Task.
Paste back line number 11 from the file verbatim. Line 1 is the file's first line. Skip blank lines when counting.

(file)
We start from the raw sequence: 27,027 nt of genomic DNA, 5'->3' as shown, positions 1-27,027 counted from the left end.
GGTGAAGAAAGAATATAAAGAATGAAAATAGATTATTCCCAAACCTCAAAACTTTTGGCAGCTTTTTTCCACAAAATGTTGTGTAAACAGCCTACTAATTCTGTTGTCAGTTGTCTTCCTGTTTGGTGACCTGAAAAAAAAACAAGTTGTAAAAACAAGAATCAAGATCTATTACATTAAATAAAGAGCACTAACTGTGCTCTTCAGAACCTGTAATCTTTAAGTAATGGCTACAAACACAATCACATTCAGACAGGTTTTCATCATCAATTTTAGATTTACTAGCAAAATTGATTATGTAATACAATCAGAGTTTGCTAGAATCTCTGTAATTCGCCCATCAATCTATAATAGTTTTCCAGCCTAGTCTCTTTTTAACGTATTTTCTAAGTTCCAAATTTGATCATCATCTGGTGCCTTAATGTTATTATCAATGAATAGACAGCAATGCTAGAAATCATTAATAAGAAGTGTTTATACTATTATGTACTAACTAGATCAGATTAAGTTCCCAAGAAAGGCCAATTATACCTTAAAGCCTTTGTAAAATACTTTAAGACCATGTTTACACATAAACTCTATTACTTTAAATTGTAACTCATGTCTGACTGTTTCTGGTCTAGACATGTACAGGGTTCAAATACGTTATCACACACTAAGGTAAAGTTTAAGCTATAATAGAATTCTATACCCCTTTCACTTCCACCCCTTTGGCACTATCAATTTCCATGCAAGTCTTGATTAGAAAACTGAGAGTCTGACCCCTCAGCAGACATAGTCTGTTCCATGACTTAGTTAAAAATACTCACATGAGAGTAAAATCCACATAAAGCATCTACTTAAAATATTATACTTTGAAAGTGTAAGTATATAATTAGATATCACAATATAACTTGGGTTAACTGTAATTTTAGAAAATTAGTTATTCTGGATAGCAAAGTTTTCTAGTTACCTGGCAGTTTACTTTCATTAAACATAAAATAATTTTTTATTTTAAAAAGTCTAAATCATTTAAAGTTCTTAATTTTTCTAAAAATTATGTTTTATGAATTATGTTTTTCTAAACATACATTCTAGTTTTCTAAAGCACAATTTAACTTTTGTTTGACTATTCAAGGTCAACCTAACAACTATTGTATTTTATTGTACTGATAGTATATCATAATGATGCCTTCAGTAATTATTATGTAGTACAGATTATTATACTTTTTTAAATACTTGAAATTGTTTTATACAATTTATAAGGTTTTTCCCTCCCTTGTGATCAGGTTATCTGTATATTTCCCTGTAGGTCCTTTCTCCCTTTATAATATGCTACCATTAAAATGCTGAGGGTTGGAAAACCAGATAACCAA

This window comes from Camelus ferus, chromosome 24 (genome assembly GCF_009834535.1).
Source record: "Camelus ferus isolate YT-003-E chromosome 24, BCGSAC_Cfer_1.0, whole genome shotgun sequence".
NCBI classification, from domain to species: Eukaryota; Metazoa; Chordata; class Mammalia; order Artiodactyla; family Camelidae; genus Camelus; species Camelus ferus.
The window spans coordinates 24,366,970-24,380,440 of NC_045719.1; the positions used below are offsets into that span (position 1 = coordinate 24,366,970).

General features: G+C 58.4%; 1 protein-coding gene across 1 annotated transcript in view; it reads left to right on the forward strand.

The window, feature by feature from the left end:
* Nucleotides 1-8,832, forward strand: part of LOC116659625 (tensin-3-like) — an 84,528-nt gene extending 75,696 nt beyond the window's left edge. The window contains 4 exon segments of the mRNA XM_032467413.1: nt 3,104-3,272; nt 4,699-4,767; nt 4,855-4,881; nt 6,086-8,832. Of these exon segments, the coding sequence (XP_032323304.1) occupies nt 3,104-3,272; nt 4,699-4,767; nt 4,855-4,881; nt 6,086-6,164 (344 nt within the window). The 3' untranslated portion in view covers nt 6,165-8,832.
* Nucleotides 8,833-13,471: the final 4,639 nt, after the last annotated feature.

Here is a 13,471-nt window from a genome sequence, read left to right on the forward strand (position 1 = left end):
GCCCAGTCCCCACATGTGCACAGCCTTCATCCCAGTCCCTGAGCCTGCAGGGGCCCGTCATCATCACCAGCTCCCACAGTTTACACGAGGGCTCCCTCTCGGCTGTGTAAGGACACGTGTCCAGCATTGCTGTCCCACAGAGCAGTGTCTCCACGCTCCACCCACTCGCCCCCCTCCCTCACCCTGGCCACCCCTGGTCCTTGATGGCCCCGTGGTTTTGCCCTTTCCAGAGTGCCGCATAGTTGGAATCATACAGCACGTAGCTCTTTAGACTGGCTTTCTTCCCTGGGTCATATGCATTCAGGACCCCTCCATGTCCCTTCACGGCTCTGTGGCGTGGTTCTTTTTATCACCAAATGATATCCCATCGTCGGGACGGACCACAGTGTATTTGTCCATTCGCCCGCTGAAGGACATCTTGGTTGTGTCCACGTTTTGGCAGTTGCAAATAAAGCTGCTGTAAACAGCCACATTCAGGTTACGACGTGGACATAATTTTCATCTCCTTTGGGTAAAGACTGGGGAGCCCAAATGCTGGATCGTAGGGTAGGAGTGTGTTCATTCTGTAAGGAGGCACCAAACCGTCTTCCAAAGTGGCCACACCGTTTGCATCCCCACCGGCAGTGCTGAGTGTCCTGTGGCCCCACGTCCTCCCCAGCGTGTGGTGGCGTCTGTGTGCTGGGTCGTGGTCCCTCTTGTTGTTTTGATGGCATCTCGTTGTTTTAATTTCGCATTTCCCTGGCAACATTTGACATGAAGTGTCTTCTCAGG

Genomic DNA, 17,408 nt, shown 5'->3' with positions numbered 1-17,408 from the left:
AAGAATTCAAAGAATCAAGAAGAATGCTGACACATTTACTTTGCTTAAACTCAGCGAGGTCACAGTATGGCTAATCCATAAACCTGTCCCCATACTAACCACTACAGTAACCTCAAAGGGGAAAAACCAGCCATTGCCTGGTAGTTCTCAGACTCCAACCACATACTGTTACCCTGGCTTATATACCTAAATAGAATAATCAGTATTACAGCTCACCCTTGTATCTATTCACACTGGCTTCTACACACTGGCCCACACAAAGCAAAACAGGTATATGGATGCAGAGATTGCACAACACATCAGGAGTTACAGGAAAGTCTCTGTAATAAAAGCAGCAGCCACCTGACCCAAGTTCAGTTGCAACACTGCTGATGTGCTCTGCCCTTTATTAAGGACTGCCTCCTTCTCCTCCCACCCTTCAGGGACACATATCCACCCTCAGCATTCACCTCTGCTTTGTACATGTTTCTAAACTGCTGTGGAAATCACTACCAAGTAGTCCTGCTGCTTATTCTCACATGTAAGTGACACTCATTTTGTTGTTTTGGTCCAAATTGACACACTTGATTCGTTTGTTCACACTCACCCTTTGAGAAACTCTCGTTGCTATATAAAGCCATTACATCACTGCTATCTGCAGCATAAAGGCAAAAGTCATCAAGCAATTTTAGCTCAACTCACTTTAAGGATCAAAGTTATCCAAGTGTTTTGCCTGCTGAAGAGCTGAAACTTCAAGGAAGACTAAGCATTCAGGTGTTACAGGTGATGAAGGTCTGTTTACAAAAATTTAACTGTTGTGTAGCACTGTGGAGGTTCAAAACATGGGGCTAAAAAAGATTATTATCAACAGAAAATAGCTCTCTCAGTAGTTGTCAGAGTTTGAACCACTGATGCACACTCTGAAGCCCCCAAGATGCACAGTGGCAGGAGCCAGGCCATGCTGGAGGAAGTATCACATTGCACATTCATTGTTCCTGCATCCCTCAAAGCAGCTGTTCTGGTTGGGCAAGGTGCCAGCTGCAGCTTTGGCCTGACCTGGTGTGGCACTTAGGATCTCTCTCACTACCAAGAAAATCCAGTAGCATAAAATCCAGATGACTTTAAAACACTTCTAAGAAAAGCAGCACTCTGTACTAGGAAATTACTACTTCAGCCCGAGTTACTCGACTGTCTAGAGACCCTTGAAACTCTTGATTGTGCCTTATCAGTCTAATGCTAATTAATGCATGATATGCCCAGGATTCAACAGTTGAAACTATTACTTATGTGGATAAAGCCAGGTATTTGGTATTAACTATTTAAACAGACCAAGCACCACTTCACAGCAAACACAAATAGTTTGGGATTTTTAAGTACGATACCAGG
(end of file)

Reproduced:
Here is a 13,471-nt window from a genome sequence, read left to right on the forward strand (position 1 = left end):